Can Allergies Make You Lose Your Sense of Taste and Smell?

Loss of taste and smell can be a symptom of many different medical conditions, including allergies, COVID-19, and upper respiratory infections. It can also be a symptom of some neurological conditions, such as Parkinson's disease, multiple sclerosis, and Alzheimer's disease.

However, the symptoms that occur in addition to your loss of taste and smell can be a clue in determining the underlying cause. Learn more about the loss of taste and smell from allergies, and how to manage these symptoms, in this article.

Man smelling lemon

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Why Allergies Cause a Loss of Taste and Smell

Loss of smell (anosmia) and loss of taste (ageusia) can occur with allergies. These two senses are closely linked. Your sense of smell begins when small particles reach nerves high up in your nose. These nerves then send information to your brain, which determines what the smell is.

Your sense of smell also impacts your ability to fully taste things. When you chew food, aromas are released through the roof of your mouth and into your nose. These aromas are detected by nerves that interpret the information and enhance the flavor of your food. If your sense of smell is decreased, your taste will also be negatively affected.

Allergies develop when your body mistakenly attacks harmless substances that enter your body. These substances, called allergens, often include pet dander, pollen, mold, dust, and other environmental triggers. Your immune system produces chemicals that lead to allergy symptoms, such as:

  • Runny nose
  • Congestion
  • Sneezing
  • Coughing
  • Wheezing
  • Skin rashes
  • Fatigue
  • Headache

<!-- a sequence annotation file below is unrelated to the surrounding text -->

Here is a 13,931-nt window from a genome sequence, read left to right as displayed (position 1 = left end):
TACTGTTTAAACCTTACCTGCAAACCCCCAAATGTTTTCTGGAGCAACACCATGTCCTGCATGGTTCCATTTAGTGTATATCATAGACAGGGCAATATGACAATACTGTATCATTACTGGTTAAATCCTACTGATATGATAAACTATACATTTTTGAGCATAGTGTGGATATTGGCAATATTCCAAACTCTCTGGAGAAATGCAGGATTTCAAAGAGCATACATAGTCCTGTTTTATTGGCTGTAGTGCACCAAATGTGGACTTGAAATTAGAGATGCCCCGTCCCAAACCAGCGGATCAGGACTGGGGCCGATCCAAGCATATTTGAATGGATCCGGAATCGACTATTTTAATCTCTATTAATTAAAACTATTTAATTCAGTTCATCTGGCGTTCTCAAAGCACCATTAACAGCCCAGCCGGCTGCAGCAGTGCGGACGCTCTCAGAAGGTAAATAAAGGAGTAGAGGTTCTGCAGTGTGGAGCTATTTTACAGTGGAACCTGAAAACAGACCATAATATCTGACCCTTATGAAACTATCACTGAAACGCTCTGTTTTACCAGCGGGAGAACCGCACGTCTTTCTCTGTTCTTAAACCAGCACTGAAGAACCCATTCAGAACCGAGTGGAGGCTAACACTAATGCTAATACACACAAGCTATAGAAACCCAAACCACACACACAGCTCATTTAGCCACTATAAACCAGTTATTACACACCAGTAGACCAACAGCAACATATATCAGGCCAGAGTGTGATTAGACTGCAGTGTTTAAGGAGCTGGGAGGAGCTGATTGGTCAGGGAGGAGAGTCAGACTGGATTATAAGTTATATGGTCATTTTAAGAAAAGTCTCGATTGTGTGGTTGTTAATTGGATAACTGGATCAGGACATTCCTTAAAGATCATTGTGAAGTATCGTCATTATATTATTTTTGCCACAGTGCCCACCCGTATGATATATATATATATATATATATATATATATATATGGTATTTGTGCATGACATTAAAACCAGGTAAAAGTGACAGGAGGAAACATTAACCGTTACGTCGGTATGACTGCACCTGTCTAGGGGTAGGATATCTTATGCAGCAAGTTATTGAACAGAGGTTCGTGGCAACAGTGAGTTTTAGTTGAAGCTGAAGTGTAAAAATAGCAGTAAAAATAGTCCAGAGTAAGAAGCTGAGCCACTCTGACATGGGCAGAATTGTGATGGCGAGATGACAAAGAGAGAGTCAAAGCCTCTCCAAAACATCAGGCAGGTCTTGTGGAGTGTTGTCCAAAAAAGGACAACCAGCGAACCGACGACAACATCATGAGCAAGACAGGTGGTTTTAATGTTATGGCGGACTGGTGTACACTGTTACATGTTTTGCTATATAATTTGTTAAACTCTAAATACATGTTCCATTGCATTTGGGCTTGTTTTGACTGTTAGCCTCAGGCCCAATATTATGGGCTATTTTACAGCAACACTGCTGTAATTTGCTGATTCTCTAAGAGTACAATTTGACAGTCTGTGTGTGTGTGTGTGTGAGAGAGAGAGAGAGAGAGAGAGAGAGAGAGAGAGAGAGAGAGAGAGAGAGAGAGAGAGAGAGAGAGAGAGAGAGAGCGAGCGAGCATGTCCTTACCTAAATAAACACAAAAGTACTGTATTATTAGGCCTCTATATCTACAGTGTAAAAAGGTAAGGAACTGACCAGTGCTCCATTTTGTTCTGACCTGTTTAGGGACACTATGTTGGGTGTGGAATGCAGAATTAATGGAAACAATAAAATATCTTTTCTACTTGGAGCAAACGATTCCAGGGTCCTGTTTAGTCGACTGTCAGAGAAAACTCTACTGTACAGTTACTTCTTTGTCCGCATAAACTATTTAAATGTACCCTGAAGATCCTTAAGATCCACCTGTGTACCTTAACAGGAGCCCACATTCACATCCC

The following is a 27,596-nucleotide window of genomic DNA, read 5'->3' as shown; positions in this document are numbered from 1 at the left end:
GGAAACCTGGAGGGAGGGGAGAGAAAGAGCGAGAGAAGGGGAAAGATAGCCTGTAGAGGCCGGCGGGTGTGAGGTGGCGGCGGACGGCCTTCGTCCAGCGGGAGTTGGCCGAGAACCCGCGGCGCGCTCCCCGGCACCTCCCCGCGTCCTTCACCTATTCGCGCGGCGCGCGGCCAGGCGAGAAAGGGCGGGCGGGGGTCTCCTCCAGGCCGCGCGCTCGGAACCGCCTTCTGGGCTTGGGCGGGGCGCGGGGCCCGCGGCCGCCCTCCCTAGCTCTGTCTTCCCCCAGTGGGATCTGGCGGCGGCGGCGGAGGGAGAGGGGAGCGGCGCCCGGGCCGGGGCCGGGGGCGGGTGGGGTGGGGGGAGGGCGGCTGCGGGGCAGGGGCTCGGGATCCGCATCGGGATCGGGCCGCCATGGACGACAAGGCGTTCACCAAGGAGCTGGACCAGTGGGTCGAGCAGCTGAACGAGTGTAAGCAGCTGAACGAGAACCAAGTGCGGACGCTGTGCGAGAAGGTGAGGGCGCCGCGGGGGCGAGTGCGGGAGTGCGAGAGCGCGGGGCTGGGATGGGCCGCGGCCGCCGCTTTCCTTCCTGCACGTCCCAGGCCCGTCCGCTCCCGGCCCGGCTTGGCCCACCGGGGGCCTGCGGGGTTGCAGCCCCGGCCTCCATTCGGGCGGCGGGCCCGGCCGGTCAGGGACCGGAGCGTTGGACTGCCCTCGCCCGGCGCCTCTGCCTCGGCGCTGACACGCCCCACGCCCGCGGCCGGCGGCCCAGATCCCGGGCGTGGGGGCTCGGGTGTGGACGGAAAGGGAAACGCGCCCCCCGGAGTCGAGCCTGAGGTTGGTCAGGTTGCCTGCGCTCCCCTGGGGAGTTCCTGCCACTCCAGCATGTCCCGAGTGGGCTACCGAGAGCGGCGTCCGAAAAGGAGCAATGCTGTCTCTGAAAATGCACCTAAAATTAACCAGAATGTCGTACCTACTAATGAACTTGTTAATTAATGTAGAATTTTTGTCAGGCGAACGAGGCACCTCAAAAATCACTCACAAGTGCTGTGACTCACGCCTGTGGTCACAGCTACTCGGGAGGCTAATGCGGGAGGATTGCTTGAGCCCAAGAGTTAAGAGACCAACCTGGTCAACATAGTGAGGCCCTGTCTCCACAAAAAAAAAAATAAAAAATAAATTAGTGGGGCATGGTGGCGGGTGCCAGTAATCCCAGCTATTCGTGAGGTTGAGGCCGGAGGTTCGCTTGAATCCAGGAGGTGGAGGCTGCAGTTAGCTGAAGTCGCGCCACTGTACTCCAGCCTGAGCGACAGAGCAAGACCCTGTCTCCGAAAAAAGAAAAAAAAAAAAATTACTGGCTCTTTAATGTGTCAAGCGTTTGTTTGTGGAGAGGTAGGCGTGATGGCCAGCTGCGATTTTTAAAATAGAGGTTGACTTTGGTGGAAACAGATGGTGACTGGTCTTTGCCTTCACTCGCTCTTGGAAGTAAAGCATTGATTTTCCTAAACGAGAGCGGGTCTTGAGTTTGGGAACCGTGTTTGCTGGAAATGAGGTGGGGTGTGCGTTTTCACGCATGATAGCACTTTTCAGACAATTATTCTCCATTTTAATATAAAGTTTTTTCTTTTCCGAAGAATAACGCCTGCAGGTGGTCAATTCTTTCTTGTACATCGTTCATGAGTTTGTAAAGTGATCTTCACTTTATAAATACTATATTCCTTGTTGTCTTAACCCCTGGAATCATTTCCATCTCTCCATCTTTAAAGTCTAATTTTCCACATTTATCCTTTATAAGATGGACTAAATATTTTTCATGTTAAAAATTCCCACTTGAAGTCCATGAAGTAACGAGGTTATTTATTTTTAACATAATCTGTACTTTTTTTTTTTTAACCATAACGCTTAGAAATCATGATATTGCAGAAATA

• Itchy eyes and nose

Loss of smell and taste with allergies is caused by nasal congestion. If you aren't able to breathe through your nose, particles can't reach the nerves in your nose, and the information can't get to your brain. This is also why your sense of taste is affected.

How to Identify the Cause of Loss of Smell and Taste

It can be difficult to determine the cause of your loss of smell and taste without a visit to your doctor, but there are some clues that might indicate whether it's related to your allergies.

If you have allergies, you'll have more symptoms than just a loss of smell and taste. In addition, allergy symptoms can last for months or come and go with the change of seasons. Other illnesses tend to last for shorter amounts of time.

Upper respiratory infections typically last about one week. These conditions also cause fever, which is not a symptom of allergies.

Is It COVID-19?

Loss of smell and taste are common symptoms of COVID-19. Other symptoms of COVID-19 that are not present in allergies are fever, chills, headaches, and body aches.

Allergies and respiratory conditions aren't the only causes of loss of taste and smell. Other causes include:

  • Medications: There are hundreds of medications that can affect your ability to taste and smell. Some have their own metallic or bitter taste, while others interfere with your body's ability to interpret sensory information correctly.
  • Smoking: Some research suggests that smoking cigarettes can negatively affect your sense of smell and your ability to taste. These changes might be worse—they last longer and are more frequent—in people who smoke. However, more research is needed in this area.
  • Cancer treatments: Your sense of smell and taste can be negatively affected if you're receiving cancer treatments. Chemotherapy can make you more sensitive to smells and alter your taste buds, but these side effects usually resolve within a few months after treatment ends. Radiation treatment can cause loss of smell and taste, particularly if your cancer is in your head or neck. If taste buds are damaged, these changes can be permanent.